Ensuring a Just Energy Transition

Ensuring developing and emerging economies can access renewable energy technologies and energy-efficient applications that save both emissions and consumer costs is a core pillar of a just energy transition. Industry has a unique and important role to play in making this possible. ICA’s more than 25 years of partnership with the United Nations, as well as its many initiatives in the energy efficiency and energy access space, have demonstrated the commitment of ICA and its membership to enabling a fair and inclusive transition. With the ability to provide technical expertise, collaborate with the value chain to accelerate sustainable production and convene essential stakeholders, these partnerships highlight the possibilities for responsible industry to make a truly global impact.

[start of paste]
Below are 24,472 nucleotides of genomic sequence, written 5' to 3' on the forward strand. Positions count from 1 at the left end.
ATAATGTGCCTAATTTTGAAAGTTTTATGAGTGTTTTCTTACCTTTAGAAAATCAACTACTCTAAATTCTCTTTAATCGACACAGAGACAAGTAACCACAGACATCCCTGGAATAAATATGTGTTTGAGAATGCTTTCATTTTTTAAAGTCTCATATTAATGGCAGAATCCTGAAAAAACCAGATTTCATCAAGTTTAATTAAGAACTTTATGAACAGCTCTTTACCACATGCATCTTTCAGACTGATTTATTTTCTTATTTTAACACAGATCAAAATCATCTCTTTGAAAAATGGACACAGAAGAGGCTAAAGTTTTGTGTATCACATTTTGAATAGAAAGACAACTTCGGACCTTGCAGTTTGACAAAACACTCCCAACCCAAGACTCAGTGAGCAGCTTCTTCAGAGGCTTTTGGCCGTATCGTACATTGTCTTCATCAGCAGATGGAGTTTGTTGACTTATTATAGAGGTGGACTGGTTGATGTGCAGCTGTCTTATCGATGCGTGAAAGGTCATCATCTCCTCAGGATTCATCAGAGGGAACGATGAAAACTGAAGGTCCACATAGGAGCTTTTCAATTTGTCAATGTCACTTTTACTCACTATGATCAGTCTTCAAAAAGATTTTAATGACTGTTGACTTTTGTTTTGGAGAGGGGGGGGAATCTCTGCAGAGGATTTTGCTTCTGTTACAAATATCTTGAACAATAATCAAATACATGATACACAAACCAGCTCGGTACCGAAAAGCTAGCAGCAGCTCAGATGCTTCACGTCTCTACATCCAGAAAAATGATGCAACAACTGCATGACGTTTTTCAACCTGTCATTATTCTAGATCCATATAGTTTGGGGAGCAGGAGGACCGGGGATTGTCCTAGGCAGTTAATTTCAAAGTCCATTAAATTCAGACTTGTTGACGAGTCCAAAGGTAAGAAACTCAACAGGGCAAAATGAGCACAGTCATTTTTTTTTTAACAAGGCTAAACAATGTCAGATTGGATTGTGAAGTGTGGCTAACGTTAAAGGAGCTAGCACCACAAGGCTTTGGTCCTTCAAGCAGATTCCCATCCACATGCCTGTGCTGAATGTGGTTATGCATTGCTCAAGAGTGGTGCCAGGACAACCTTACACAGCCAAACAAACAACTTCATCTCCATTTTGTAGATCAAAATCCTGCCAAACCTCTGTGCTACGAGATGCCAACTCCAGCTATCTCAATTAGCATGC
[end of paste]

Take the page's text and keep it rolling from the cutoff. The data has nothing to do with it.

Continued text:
For example, through ICA-founded initiatives such as the United for Efficiency program, a UNEP-led public-private partnership, ICA works to transform markets for energy efficiency in developing and emerging economies, supporting the advancement of minimum energy performance standards (MEPS) worldwide. Similarly, projects like CORE, GEAR, and Mission Efficiency demonstrate how partnerships can ensure an inclusive energy transition by empowering developing economies with access to clean-energy technology, technical training and capacity building. To support these initiatives, these programs also work to scale energy-efficiency financing through innovative funding models for small- and medium- sized enterprises.

These initiatives can help to amplify advocacy for these solutions on a global stage. At COP28, ICA’s co-founded Mission Efficiency Marketplace released a Call to Action to galvanize the expertise of the energy community and the financial sector to advocate for new energy-efficiency targets, which could provide the solution to meet nearly half of the Paris Agreement’s warming goals. As governments around the world work to fast-track the COP28 policy priorities, industry can and should be a constructive partner in accelerating these shared goals, enabling powerful change on a global scale.


Source: Copper Alliance